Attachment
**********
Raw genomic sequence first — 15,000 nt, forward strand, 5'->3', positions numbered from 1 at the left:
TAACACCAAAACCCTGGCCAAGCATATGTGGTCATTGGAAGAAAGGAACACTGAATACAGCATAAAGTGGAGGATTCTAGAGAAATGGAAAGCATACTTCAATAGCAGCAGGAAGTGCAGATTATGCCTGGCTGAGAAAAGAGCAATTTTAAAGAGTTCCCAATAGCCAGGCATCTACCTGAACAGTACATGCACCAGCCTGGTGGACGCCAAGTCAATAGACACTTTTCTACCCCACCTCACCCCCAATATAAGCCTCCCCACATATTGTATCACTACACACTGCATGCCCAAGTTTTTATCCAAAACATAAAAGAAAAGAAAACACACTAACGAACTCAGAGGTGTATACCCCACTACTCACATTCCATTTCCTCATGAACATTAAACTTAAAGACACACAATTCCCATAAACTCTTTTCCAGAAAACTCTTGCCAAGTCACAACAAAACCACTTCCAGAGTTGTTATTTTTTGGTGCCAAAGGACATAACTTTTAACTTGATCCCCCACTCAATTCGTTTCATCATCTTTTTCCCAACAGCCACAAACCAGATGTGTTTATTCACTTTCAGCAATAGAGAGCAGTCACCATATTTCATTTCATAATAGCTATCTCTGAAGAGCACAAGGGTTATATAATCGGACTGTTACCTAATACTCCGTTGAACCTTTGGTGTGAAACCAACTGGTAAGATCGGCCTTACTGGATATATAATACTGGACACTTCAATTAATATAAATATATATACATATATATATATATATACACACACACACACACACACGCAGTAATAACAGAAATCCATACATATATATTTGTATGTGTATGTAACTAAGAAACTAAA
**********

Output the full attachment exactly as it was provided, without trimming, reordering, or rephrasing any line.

Raw genomic sequence first — 15,000 nt, forward strand, 5'->3', positions numbered from 1 at the left:
TAACACCAAAACCCTGGCCAAGCATATGTGGTCATTGGAAGAAAGGAACACTGAATACAGCATAAAGTGGAGGATTCTAGAGAAATGGAAAGCATACTTCAATAGCAGCAGGAAGTGCAGATTATGCCTGGCTGAGAAAAGAGCAATTTTAAAGAGTTCCCAATAGCCAGGCATCTACCTGAACAGTACATGCACCAGCCTGGTGGACGCCAAGTCAATAGACACTTTTCTACCCCACCTCACCCCCAATATAAGCCTCCCCACATATTGTATCACTACACACTGCATGCCCAAGTTTTTATCCAAAACATAAAAGAAAAGAAAACACACTAACGAACTCAGAGGTGTATACCCCACTACTCACATTCCATTTCCTCATGAACATTAAACTTAAAGACACACAATTCCCATAAACTCTTTTCCAGAAAACTCTTGCCAAGTCACAACAAAACCACTTCCAGAGTTGTTATTTTTTGGTGCCAAAGGACATAACTTTTAACTTGATCCCCCACTCAATTCGTTTCATCATCTTTTTCCCAACAGCCACAAACCAGATGTGTTTATTCACTTTCAGCAATAGAGAGCAGTCACCATATTTCATTTCATAATAGCTATCTCTGAAGAGCACAAGGGTTATATAATCGGACTGTTACCTAATACTCCGTTGAACCTTTGGTGTGAAACCAACTGGTAAGATCGGCCTTACTGGATATATAATACTGGACACTTCAATTAATATAAATATATATACATATATATATATATATACACACACACACACACACACGCAGTAATAACAGAAATCCATACATATATATTTGTATGTGTATGTAACTAAGAAACTAAA